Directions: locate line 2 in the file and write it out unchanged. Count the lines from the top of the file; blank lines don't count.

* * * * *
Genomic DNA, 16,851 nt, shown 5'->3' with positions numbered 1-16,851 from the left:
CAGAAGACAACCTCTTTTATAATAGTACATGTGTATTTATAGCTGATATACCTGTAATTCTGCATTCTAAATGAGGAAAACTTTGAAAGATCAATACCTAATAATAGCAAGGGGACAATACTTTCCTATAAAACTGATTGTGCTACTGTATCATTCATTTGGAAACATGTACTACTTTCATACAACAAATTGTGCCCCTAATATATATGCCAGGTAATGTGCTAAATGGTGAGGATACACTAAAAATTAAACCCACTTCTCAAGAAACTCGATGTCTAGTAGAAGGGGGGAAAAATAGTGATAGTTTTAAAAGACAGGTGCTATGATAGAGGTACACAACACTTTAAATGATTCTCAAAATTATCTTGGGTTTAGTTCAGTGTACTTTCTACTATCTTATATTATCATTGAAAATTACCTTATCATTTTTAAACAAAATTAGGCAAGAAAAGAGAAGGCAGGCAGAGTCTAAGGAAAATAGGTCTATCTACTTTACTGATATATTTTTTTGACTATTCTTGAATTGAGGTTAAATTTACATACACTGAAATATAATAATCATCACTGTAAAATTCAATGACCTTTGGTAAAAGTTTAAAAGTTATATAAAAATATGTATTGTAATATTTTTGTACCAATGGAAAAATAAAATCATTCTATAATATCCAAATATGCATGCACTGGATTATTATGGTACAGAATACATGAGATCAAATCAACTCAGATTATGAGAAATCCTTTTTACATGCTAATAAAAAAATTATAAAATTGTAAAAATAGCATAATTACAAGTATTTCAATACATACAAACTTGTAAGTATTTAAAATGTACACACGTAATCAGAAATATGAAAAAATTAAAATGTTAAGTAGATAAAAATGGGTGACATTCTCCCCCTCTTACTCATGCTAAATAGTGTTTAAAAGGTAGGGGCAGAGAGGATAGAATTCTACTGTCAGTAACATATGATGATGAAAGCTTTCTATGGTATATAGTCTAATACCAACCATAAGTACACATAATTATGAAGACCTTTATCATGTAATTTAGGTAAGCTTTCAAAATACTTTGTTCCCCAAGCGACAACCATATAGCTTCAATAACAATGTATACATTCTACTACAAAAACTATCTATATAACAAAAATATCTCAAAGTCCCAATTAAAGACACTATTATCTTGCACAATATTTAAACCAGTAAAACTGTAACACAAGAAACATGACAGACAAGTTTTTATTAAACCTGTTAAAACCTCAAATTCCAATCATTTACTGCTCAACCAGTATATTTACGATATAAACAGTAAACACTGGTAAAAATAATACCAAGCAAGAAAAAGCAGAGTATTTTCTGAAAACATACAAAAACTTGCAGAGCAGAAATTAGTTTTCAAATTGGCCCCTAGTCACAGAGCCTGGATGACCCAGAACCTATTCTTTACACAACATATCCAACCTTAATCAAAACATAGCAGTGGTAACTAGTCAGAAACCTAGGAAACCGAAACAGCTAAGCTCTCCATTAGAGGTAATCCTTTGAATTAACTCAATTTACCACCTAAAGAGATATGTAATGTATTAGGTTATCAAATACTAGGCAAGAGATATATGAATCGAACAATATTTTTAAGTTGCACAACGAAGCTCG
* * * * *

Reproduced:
CAGAAGACAACCTCTTTTATAATAGTACATGTGTATTTATAGCTGATATACCTGTAATTCTGCATTCTAAATGAGGAAAACTTTGAAAGATCAATACCTAATAATAGCAAGGGGACAATACTTTCCTATAAAACTGATTGTGCTACTGTATCATTCATTTGGAAACATGTACTACTTTCATACAACAAATTGTGCCCCTAATATATATGCCAGGTAATGTGCTAAATGGTGAGGATACACTAAAAATTAAACCCACTTCTCAAGAAACTCGATGTCTAGTAGAAGGGGGGAAAAATAGTGATAGTTTTAAAAGACAGGTGCTATGATAGAGGTACACAACACTTTAAATGATTCTCAAAATTATCTTGGGTTTAGTTCAGTGTACTTTCTACTATCTTATATTATCATTGAAAATTACCTTATCATTTTTAAACAAAATTAGGCAAGAAAAGAGAAGGCAGGCAGAGTCTAAGGAAAATAGGTCTATCTACTTTACTGATATATTTTTTTGACTATTCTTGAATTGAGGTTAAATTTACATACACTGAAATATAATAATCATCACTGTAAAATTCAATGACCTTTGGTAAAAGTTTAAAAGTTATATAAAAATATGTATTGTAATATTTTTGTACCAATGGAAAAATAAAATCATTCTATAATATCCAAATATGCATGCACTGGATTATTATGGTACAGAATACATGAGATCAAATCAACTCAGATTATGAGAAATCCTTTTTACATGCTAATAAAAAAATTATAAAATTGTAAAAATAGCATAATTACAAGTATTTCAATACATACAAACTTGTAAGTATTTAAAATGTACACACGTAATCAGAAATATGAAAAAATTAAAATGTTAAGTAGATAAAAATGGGTGACATTCTCCCCCTCTTACTCATGCTAAATAGTGTTTAAAAGGTAGGGGCAGAGAGGATAGAATTCTACTGTCAGTAACATATGATGATGAAAGCTTTCTATGGTATATAGTCTAATACCAACCATAAGTACACATAATTATGAAGACCTTTATCATGTAATTTAGGTAAGCTTTCAAAATACTTTGTTCCCCAAGCGACAACCATATAGCTTCAATAACAATGTATACATTCTACTACAAAAACTATCTATATAACAAAAATATCTCAAAGTCCCAATTAAAGACACTATTATCTTGCACAATATTTAAACCAGTAAAACTGTAACACAAGAAACATGACAGACAAGTTTTTATTAAACCTGTTAAAACCTCAAATTCCAATCATTTACTGCTCAACCAGTATATTTACGATATAAACAGTAAACACTGGTAAAAATAATACCAAGCAAGAAAAAGCAGAGTATTTTCTGAAAACATACAAAAACTTGCAGAGCAGAAATTAGTTTTCAAATTGGCCCCTAGTCACAGAGCCTGGATGACCCAGAACCTATTCTTTACACAACATATCCAACCTTAATCAAAACATAGCAGTGGTAACTAGTCAGAAACCTAGGAAACCGAAACAGCTAAGCTCTCCATTAGAGGTAATCCTTTGAATTAACTCAATTTACCACCTAAAGAGATATGTAATGTATTAGGTTATCAAATACTAGGCAAGAGATATATGAATCGAACAATATTTTTAAGTTGCACAACGAAGCTCG